[CrossRef] [PubMed]

S. Kinne, K. N. Liou, “The effects of the nonsphericity and size distribution of ice crystals on the radiative properties of cirrus clouds,” Atmos. Res. 24, 273–284 (1989).
[CrossRef]

Y. Takano, K. N. Liou, “Solar radiative transfer in cirrus clouds. Part I: Single-scattering and optical properties of hexagonal ice crystals,” J. Atmos. Sci. 46, 1–19 (1989).
[CrossRef]

K. N. Liou, “Influence of cirrus clouds on weather and climate process: a global perspective,” Mon. Weather Rev. 114, 1167–1199 (1986).
[CrossRef]

Q. Cai, K. N. Liou, “Polarized light scattering by hexagonal ice crystals: theory,” Appl. Opt. 21, 3569–3580 (1982).
[CrossRef] [PubMed]

Macke, A.

Miller, K. M.

A. J. Heymsfield, K. M. Miller, J. D. Sphinhirne, “The 27–28 October 1986 FIRE IFO cirrus case study: cloud microstructure,” Mon. Weather Rev. 118, 2313–2328 (1990).
[CrossRef]

O’Brien, S. G.

Ono, A.

A. Ono, “The shape and riming properties of ice crystals in natural clouds,” J. Atmos. Sci. 26, 138–147 (1969).
[CrossRef]

Ou, S. C.

Pennypacker, C. P.

E. M. Purcell, C. P. Pennypacker, “Scattering and absorption of light by nonspherical dielectric grains,” Astrophys. J. 196, 705–714 (1973).
[CrossRef]

Purcell, E. M.

E. M. Purcell, C. P. Pennypacker, “Scattering and absorption of light by nonspherical dielectric grains,” Astrophys. J. 196, 705–714 (1973).
[CrossRef]

Sassen, K.

K. Sassen, “Air-truth lidar polarization studies of orographic clouds,” J. Appl. Meteorol. 17, 73–91 (1978).
[CrossRef]

Saxon, D. S.

D. S. Saxon, “Lectures on the scattering of light,” in Proceedings of the UCLA International Conference on Radiation and Remote Probing of the Atmosphere, J. G. Kuriyan, ed. (Western Periodicals, North Hollywood, Calif., 1973), pp. 227–308.

Schekunoff, S. A.

S. A. Schekunoff, Electromagnetic Waves (Van Nostrand, New York, 1943).

Shifrin, K. S.

K. S. Shifrin, “Scattering of light in a turbid medium,” (National Technical Information Service, Springfield, Va., 1968).

Sphinhirne, J. D.

A. J. Heymsfield, K. M. Miller, J. D. Sphinhirne, “The 27–28 October 1986 FIRE IFO cirrus case study: cloud microstructure,” Mon. Weather Rev. 118, 2313–2328 (1990).
[CrossRef]

Stackhouse, P. W.

G. L. Stephens, S. C. Tsay, P. W. Stackhouse, P. J. Flatau, “The relevance of the microphysical and radiative properties of cirrus clouds to climate and climate feedback,” J. Atmos. Sci. 46, 1742–1753 (1990).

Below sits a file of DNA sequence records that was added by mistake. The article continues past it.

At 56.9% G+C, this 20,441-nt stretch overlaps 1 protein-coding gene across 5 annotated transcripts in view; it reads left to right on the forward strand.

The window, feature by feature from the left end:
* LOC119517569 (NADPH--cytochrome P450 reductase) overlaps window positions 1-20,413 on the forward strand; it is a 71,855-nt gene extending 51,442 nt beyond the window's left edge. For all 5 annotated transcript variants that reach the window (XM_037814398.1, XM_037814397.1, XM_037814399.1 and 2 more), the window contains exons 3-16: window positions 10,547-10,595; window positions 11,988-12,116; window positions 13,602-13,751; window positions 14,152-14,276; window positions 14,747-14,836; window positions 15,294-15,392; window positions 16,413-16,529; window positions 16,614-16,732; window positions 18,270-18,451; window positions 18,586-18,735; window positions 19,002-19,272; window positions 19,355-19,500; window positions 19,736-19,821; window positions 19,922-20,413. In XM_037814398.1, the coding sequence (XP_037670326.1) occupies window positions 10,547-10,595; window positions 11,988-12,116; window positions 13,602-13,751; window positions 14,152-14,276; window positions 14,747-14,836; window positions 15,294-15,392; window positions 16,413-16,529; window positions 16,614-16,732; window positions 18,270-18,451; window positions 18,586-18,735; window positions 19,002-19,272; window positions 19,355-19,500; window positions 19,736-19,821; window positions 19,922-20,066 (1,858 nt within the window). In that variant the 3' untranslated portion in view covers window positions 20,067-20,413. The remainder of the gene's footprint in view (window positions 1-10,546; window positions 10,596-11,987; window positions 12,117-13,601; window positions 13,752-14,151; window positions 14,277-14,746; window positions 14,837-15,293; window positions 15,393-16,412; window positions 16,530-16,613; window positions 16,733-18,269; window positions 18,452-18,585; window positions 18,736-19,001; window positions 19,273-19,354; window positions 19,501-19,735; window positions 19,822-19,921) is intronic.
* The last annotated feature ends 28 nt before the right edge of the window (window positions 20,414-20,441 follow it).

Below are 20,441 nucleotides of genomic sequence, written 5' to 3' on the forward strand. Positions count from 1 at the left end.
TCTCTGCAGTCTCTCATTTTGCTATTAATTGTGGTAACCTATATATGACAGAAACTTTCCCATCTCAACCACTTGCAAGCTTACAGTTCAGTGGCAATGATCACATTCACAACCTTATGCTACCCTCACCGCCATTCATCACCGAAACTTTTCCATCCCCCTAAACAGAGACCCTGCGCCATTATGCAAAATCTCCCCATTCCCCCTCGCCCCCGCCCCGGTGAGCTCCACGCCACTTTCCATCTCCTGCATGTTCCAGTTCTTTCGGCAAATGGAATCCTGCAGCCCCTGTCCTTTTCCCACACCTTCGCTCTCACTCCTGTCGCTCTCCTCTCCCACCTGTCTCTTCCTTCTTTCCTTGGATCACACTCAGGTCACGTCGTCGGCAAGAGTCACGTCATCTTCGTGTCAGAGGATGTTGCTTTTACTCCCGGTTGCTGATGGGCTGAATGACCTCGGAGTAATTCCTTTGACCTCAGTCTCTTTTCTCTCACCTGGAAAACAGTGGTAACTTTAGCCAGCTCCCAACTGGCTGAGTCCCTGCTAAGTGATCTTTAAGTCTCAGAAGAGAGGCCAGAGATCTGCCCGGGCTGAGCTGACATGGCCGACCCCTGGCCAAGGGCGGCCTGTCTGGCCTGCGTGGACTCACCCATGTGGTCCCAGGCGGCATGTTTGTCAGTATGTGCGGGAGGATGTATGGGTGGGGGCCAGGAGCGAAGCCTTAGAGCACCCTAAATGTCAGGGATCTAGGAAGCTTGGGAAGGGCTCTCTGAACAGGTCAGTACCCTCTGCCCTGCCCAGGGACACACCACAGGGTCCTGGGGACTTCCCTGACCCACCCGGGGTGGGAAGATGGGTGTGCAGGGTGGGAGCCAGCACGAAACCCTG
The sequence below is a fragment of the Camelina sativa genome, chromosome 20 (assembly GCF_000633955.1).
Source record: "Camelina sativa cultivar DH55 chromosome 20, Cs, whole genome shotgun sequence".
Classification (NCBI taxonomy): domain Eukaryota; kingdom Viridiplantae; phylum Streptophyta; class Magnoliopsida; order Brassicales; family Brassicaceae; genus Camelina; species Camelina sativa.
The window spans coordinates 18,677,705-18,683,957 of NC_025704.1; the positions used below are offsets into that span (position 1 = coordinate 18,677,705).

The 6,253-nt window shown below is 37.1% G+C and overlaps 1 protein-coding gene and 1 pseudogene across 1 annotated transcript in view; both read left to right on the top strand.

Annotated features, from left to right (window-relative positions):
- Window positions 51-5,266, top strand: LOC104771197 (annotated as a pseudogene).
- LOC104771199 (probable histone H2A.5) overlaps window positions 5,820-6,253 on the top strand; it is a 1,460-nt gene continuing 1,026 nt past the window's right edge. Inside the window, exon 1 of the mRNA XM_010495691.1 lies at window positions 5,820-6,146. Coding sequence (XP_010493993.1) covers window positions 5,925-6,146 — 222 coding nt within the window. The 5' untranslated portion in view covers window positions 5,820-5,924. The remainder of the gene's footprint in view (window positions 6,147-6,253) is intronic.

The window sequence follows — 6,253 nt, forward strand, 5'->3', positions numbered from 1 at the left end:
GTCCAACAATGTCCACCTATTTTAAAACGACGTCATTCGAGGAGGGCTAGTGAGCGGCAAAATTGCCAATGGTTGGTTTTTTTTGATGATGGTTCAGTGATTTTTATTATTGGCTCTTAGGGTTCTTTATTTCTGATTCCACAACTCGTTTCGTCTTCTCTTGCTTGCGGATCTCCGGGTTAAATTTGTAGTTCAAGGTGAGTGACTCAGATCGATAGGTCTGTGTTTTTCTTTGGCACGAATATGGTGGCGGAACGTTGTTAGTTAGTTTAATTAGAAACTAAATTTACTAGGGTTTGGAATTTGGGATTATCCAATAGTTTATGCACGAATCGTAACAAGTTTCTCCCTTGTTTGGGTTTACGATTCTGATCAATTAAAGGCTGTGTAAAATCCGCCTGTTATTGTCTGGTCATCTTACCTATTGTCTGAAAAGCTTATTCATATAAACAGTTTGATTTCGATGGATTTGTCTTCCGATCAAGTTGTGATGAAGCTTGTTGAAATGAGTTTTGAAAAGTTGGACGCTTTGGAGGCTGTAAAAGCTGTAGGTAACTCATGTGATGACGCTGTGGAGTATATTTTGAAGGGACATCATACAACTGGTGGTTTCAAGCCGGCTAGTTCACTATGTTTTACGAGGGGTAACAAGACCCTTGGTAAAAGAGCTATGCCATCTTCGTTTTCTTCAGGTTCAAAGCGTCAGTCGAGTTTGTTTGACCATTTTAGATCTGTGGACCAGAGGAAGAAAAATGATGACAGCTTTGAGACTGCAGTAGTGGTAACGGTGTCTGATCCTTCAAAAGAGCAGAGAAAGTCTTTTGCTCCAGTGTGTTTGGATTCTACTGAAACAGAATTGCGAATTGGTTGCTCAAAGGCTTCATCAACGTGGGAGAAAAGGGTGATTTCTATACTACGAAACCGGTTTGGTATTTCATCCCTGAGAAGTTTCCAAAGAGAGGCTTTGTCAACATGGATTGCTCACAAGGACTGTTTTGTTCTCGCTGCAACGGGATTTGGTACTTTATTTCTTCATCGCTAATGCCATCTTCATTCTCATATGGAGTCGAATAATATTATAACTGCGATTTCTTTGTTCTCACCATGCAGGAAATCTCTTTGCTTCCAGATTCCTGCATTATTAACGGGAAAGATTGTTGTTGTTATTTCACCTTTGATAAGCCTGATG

[CrossRef]

Stephens, G. L.

G. L. Stephens, S. C. Tsay, P. W. Stackhouse, P. J. Flatau, “The relevance of the microphysical and radiative properties of cirrus clouds to climate and climate feedback,” J. Atmos. Sci. 46, 1742–1753 (1990).
[CrossRef]

G. L. Stephens, “Scattering of plane wave by soft obstacles: anomalous diffraction theory for circular cylinders,” Appl. Opt. 23, 954–959 (1984).
[CrossRef]

Sutherland, A.

Takano, Y.

K. N. Liou, Y. Takano, “Light scattering by nonspherical particles: remote sensing and climate implications,” Atmos. Res. 31, 271–298 (1994).
[CrossRef]

S. C. Ou, K. N. Liou, W. Gooch, Y. Takano, “Remote sensing of cirrus cloud parameters using advantaged very-high-resolution radiometer 3.7- and 10.9-μm channels,” Appl. Opt. 32, 2171–2180 (1993).
[CrossRef] [PubMed]

Y. Takano, K. N. Liou, “Solar radiative transfer in cirrus clouds. Part I: Single-scattering and optical properties of hexagonal ice crystals,” J. Atmos. Sci. 46, 1–19 (1989).
[CrossRef]

Tsay, S. C.

G. L. Stephens, S. C. Tsay, P. W. Stackhouse, P. J. Flatau, “The relevance of the microphysical and radiative properties of cirrus clouds to climate and climate feedback,” J. Atmos. Sci. 46, 1742–1753 (1990).
[CrossRef]

van de Hulst, H. C.

H. C. van de Hulst, Light Scattering by Small Particles (Wiley, New York, 1957).

Yang, P.

Appl. Opt. (9)

P. Yang, K. N. Liou, “Geometric-optics-integral-equation method for light scattering by nonspherical ice crystals,” Appl. Opt. 53, 6568–6584 (1996).
[CrossRef]